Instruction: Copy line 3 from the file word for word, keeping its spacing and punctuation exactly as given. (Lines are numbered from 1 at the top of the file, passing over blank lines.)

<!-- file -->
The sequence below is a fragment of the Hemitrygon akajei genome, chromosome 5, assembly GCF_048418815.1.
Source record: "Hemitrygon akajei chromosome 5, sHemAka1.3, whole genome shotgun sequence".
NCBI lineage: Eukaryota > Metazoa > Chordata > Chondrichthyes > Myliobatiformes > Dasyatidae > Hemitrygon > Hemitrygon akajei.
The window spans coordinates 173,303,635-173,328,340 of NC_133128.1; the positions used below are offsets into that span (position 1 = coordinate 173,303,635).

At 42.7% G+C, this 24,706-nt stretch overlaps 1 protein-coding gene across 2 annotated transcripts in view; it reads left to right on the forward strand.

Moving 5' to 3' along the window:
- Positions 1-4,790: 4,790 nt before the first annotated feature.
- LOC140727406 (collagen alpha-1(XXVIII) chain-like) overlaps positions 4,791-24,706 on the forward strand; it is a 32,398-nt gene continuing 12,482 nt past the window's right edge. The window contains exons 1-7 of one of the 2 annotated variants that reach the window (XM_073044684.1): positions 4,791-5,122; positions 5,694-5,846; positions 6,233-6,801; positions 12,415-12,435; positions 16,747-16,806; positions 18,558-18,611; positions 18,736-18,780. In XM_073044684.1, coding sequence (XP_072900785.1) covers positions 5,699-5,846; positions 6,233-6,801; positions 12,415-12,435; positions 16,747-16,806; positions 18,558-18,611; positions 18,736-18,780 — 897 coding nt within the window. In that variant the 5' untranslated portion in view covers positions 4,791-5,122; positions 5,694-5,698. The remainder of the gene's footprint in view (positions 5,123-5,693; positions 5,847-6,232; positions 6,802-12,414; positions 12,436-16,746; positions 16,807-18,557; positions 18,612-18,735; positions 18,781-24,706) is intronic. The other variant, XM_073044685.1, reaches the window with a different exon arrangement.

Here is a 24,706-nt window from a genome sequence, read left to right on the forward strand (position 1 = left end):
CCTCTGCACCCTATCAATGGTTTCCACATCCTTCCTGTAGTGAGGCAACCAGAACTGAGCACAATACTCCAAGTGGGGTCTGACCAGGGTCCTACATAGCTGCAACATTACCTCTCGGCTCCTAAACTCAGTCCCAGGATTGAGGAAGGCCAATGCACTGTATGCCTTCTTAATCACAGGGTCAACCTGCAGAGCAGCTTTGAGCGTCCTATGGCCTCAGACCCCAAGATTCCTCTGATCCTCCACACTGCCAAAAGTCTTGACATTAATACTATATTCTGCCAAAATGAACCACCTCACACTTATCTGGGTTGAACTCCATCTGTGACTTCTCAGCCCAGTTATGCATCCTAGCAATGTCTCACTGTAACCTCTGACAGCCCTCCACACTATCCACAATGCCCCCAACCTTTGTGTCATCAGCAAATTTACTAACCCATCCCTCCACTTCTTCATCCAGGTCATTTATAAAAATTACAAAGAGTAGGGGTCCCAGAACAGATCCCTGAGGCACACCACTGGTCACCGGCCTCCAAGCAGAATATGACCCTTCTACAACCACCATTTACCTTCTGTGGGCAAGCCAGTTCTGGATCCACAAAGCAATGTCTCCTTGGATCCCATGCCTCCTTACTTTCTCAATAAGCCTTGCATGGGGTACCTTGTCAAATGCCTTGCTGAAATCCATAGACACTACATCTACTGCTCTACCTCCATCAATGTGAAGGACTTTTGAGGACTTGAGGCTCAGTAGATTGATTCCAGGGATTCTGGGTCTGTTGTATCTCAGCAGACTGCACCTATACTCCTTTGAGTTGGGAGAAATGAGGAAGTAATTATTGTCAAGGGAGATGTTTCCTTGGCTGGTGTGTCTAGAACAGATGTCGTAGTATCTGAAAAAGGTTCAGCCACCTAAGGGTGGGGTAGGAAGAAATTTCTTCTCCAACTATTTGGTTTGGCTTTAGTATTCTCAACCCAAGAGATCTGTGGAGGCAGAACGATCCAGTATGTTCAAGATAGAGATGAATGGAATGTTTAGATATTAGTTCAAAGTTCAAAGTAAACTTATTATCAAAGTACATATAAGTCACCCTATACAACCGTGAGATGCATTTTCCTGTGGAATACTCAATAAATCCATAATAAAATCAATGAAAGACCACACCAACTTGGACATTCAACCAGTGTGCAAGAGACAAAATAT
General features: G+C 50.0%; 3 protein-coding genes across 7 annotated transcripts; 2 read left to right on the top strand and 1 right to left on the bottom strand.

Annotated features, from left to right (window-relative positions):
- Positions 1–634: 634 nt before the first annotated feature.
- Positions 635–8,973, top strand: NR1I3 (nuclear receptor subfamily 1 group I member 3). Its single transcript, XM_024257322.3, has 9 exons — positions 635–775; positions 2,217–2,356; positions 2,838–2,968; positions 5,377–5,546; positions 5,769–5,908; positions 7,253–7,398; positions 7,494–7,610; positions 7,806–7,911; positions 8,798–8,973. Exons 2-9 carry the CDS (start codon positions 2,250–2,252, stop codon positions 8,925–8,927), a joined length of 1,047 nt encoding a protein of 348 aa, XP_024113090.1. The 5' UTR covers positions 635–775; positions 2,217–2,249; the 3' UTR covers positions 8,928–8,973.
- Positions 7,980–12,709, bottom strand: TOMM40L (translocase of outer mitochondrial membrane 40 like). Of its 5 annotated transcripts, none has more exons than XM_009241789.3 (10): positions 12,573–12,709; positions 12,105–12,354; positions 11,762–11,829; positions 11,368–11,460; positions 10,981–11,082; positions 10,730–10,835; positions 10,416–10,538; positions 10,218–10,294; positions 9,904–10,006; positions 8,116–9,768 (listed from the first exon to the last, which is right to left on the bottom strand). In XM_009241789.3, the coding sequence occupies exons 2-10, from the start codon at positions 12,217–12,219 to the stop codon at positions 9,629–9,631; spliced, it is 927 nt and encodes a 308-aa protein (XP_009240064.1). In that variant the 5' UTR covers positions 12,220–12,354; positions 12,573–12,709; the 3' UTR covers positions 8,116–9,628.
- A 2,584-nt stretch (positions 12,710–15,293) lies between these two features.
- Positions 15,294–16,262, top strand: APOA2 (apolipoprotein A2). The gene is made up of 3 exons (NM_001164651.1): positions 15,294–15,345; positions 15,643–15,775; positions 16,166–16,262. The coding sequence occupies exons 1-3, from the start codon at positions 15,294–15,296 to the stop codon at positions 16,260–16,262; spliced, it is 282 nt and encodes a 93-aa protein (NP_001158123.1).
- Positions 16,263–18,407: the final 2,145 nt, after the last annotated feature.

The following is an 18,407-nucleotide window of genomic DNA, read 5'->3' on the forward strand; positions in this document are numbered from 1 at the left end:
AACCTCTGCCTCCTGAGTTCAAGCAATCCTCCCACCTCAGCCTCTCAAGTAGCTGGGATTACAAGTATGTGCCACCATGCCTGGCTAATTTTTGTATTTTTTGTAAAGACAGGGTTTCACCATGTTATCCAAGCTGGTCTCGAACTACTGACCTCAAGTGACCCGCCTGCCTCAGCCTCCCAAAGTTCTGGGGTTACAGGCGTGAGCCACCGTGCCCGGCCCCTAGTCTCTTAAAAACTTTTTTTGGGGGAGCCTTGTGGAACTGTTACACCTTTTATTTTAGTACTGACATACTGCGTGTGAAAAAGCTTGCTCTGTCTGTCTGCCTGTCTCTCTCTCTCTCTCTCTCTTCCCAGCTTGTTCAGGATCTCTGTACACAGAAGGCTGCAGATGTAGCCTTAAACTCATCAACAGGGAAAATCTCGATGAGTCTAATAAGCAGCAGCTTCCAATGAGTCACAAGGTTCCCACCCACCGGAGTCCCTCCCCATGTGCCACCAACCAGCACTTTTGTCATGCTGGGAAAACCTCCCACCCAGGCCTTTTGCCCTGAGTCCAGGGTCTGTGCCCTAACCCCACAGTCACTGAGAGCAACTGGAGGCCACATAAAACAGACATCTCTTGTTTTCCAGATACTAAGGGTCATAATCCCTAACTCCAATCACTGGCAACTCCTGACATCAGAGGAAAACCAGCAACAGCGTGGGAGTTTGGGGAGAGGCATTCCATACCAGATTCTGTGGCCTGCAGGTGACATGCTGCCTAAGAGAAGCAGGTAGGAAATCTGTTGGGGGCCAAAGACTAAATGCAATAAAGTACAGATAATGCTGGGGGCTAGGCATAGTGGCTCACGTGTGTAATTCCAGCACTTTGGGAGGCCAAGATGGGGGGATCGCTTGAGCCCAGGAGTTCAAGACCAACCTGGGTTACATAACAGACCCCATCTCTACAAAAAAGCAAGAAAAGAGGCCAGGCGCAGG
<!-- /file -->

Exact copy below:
NCBI lineage: Eukaryota > Metazoa > Chordata > Chondrichthyes > Myliobatiformes > Dasyatidae > Hemitrygon > Hemitrygon akajei.